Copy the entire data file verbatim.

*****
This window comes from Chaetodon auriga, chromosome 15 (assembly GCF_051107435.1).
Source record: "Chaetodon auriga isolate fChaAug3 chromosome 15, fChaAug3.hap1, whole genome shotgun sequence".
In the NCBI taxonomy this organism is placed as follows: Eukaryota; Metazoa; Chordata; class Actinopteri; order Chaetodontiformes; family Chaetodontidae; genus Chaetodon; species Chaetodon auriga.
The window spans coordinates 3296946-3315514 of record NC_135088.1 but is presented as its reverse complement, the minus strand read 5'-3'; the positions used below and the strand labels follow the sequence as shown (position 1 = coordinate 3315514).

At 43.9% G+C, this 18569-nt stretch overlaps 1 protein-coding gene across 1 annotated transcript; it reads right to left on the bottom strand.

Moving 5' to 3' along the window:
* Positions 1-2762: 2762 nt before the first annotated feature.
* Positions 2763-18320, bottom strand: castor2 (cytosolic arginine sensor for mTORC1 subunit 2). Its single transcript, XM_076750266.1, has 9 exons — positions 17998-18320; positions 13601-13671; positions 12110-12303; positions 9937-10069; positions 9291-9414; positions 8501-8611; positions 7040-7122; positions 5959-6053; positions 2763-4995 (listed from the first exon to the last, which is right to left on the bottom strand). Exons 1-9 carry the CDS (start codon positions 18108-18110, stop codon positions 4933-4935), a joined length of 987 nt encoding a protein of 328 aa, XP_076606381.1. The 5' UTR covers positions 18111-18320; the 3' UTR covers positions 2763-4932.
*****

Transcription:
This window comes from Chaetodon auriga, chromosome 15 (assembly GCF_051107435.1).
Source record: "Chaetodon auriga isolate fChaAug3 chromosome 15, fChaAug3.hap1, whole genome shotgun sequence".
In the NCBI taxonomy this organism is placed as follows: Eukaryota; Metazoa; Chordata; class Actinopteri; order Chaetodontiformes; family Chaetodontidae; genus Chaetodon; species Chaetodon auriga.
The window spans coordinates 3296946-3315514 of record NC_135088.1 but is presented as its reverse complement, the minus strand read 5'-3'; the positions used below and the strand labels follow the sequence as shown (position 1 = coordinate 3315514).

At 43.9% G+C, this 18569-nt stretch overlaps 1 protein-coding gene across 1 annotated transcript; it reads right to left on the bottom strand.

Moving 5' to 3' along the window:
* Positions 1-2762: 2762 nt before the first annotated feature.
* Positions 2763-18320, bottom strand: castor2 (cytosolic arginine sensor for mTORC1 subunit 2). Its single transcript, XM_076750266.1, has 9 exons — positions 17998-18320; positions 13601-13671; positions 12110-12303; positions 9937-10069; positions 9291-9414; positions 8501-8611; positions 7040-7122; positions 5959-6053; positions 2763-4995 (listed from the first exon to the last, which is right to left on the bottom strand). Exons 1-9 carry the CDS (start codon positions 18108-18110, stop codon positions 4933-4935), a joined length of 987 nt encoding a protein of 328 aa, XP_076606381.1. The 5' UTR covers positions 18111-18320; the 3' UTR covers positions 2763-4932.